Parent Company Guarantees and Performance Bonds
Updated: Feb 16, 2018
17 Jan 2014
When letting large contracts there is often the need to consider the client’s interests in case there are performance or liquidity problems with the appointed contractor.
Two commonly used tools to protect this interest are the Parent Company Guarantee (PCG) (or Parent Company Indemnity as it is sometimes known) and the Performance Bond (PB). So what are the differences between the two and which is most appropriate in any given situation?
Lets look at the two options and then compare and contrast them.
Parent Company Guarantee
A PCG is an undertaking given by the parent company where the Contractor is a subsidiary of a larger company. The parent company undertakes to guarantee the due and proper performance of the contract generally – this means that if the Contractor fails to perform the contract in any respect the parent company can be held responsible as well as the Contractor (its subsidiary).
If the subsidiary should cease trading the parent will indemnify the Client from all losses and damage resulting from the non-performance or improper performance of the Contractor’s obligations.
If the parent company and Contractor go into liquidation at the same time the Client can be left without any recourse to be compensated.
The PCG provides the Client with a second party to hold responsible if the Contractor should fail to perform its obligations.
A PB is an insurance taken out by the Contractor, usually at the Client’s expense. This introduces a third party who is external to both the Client and the Contractor. The Bond assures the Client that if the Contractor should fail to perform the duties under the contract the Client may recover losses from the Bond provider (usually an insurance company or bank). Bonds are usually limited in value and are typically for 10% of the contract value.
It should be noted that there are two forms of PBs, the usual ‘adjudication bond’ where the Client has to prove the default of the Contractor, and a less common, and potentially problematic (for the Contractor) ‘on demand bond’. In an ‘on demand bond’ the client is not required to prove a default on the part of the Contractor, it is simply necessary to call in the bond.
Compare and Contrast
Firstly, a PB is a form of insurance and is provided by an external third party. The fee for the bond is usually charged to the Client and is an immediate contributor to the cost of the contract. A PCG is provided by the Contractor’s parent company and there is no corresponding charge to the Client unless the Contractor should choose to introduce an administration fee (but if he is alone in doing so it will of course affect his competitiveness). In the case of a PB the Client needs to consider carefully whether the benefits of the Bond outweigh the costs involved. This will be dependent on the level of cover, but also the nature of the works specified, an assessment of the Contractor and a number of other matters such as the Client’s appetite for risk!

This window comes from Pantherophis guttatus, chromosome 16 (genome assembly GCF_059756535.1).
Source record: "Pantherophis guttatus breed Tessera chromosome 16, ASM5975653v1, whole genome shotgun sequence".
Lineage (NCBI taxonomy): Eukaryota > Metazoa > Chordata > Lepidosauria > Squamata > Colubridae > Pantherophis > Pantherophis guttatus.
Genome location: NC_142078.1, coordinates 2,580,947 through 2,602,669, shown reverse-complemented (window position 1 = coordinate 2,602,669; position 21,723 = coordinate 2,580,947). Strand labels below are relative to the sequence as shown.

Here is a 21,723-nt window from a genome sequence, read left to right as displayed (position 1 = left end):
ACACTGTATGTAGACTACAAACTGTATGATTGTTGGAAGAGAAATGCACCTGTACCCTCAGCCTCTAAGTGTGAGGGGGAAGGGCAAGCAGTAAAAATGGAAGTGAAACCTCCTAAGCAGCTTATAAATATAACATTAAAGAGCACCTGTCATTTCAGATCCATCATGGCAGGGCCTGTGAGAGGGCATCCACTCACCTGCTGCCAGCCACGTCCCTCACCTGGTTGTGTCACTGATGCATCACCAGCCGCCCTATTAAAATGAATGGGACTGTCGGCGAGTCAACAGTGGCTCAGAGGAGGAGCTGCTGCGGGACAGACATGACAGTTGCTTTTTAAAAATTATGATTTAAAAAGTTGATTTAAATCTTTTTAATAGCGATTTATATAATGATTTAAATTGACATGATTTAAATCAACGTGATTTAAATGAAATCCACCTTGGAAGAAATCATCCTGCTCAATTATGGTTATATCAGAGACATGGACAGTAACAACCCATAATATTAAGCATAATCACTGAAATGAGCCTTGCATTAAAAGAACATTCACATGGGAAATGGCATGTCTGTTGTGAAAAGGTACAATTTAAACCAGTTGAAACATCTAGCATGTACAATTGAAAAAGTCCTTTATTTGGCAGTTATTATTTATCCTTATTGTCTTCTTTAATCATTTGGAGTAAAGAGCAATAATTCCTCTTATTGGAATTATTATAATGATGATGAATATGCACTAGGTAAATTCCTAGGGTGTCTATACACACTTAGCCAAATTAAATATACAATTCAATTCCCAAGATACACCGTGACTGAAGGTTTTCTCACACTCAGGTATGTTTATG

The extent of the protection will differ between a PB and a PCG. In the former, as has been said, the cover is limited in the bond agreement. The level of cover may not be enough to cover the cost of delays due to appointing a replacement contractor and multiple problems can quickly exhaust the level of cover provided. Often in projects there is more than just the costs to be considered, there is also reputation and goodwill. A PCG will provide the Client with the same level of cover as if the Contractor himself was being held responsible. Typically the Contractor will go into liquidation – at that stage the parent company will be responsible as though he were the original contractor (provided he hasn’t also gone into liquidation – and that is a real possibility).
This last point is particularly important. If the parent company and Contractor go into liquidation at the same time the Client can be left without any recourse to be compensated. It is for this reason that clients often seek both a PCG and a PB. If there is no charge for a PCG and all bidders are required to provide a PB then the Client gets maximum cover for no additional cost.
The final difference is the period of liability under the two arrangements. A PB will usually last throughout the contract period and for a limited time after practical completion as allowed in the contract; a PCG will place the parent company in the same position as the Contractor and this will usually mean that the parent company remains responsible for 12 years following practical completion.
During periods of business uncertainty the availability of bonds to smaller businesses may reduce (or the cost may increase to reflect uncertain times). Clients should therefore think carefully about the need for bonds.
Some parent companies have a policy of not providing PCG and Clients need to consider how to handle such situations carefully.
As has been discussed above, ‘on demand’ PBs have a significant advantage to Clients and may be considered quite dangerous for Contractors.
If the Client makes it necessary for bidders for work to include a PCG, or a PB where there is no parent company, the playing field will not be level so far as costs are concerned.
Clients also need to consider that not all bidders will have parent companies and how they will safeguard the contract in these circumstances – here a PB may seem appropriate but consider how you balance this against those from whom you ask for a PCG.